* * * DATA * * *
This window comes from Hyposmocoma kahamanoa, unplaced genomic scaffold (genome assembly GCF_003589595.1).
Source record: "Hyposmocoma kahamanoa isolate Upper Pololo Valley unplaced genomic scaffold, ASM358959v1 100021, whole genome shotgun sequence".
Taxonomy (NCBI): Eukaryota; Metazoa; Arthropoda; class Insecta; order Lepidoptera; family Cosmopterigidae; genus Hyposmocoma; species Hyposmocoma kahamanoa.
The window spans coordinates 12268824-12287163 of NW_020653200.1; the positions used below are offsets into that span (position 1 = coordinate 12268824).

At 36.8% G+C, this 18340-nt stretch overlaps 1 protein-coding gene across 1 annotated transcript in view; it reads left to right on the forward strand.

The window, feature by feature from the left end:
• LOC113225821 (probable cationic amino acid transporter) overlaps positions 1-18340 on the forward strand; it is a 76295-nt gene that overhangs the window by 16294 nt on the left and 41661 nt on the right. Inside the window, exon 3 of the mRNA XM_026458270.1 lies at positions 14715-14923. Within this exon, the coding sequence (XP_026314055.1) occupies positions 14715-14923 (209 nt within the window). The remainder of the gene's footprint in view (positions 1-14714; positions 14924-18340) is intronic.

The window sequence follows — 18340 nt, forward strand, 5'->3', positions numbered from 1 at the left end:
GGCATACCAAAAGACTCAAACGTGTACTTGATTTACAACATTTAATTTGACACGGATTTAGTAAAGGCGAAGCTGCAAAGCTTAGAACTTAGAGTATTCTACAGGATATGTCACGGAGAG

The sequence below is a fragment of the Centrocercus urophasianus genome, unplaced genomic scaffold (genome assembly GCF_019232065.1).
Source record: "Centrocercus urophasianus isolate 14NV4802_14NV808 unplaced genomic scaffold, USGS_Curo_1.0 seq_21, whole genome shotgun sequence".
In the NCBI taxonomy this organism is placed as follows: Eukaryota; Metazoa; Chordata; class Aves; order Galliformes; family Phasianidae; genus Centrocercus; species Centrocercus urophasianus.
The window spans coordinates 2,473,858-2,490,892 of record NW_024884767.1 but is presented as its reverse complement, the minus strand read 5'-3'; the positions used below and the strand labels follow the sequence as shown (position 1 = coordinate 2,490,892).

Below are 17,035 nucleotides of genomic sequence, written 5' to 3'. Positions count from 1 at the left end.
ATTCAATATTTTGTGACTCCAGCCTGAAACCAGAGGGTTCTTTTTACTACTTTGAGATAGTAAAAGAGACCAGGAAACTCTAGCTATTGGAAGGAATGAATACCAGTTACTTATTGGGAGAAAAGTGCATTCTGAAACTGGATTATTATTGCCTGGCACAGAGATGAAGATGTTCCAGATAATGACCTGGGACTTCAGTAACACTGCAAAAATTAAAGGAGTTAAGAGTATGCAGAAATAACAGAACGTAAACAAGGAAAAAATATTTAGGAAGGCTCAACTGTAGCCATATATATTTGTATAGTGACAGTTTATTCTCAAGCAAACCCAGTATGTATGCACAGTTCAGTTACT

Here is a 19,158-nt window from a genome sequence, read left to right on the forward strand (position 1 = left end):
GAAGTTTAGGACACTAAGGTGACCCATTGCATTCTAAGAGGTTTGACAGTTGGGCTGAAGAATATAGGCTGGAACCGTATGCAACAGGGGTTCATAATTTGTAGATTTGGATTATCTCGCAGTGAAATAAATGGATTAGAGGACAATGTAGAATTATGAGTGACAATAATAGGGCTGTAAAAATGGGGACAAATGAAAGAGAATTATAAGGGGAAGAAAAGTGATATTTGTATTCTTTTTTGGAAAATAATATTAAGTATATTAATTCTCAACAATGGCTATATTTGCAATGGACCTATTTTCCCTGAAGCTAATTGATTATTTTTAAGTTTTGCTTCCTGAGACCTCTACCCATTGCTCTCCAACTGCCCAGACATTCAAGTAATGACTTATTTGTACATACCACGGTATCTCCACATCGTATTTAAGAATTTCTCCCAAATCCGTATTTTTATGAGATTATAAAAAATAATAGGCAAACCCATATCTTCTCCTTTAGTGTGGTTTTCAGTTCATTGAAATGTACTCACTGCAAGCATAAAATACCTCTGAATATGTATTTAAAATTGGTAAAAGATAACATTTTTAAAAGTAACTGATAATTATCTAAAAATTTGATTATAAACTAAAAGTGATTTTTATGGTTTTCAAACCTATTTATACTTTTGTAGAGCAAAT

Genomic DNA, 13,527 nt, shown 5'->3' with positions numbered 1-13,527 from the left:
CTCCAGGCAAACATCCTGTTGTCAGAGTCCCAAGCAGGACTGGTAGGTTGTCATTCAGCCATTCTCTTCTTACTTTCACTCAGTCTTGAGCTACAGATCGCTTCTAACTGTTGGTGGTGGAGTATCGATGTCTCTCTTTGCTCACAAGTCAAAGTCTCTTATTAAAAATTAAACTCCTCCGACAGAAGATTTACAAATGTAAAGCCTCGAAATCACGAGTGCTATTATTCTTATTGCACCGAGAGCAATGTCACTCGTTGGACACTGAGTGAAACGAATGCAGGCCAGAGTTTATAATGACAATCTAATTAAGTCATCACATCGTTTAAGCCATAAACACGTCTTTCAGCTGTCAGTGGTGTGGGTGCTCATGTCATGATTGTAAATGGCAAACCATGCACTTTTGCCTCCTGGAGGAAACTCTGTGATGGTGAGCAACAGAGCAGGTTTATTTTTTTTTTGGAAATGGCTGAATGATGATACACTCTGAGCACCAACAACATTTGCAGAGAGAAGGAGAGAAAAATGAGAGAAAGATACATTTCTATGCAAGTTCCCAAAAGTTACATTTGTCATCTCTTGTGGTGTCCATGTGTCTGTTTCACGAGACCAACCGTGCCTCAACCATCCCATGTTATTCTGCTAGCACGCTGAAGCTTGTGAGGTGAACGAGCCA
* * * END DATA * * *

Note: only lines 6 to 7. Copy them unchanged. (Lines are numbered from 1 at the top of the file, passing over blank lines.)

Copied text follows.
The window, feature by feature from the left end:
• LOC113225821 (probable cationic amino acid transporter) overlaps positions 1-18340 on the forward strand; it is a 76295-nt gene that overhangs the window by 16294 nt on the left and 41661 nt on the right. Inside the window, exon 3 of the mRNA XM_026458270.1 lies at positions 14715-14923. Within this exon, the coding sequence (XP_026314055.1) occupies positions 14715-14923 (209 nt within the window). The remainder of the gene's footprint in view (positions 1-14714; positions 14924-18340) is intronic.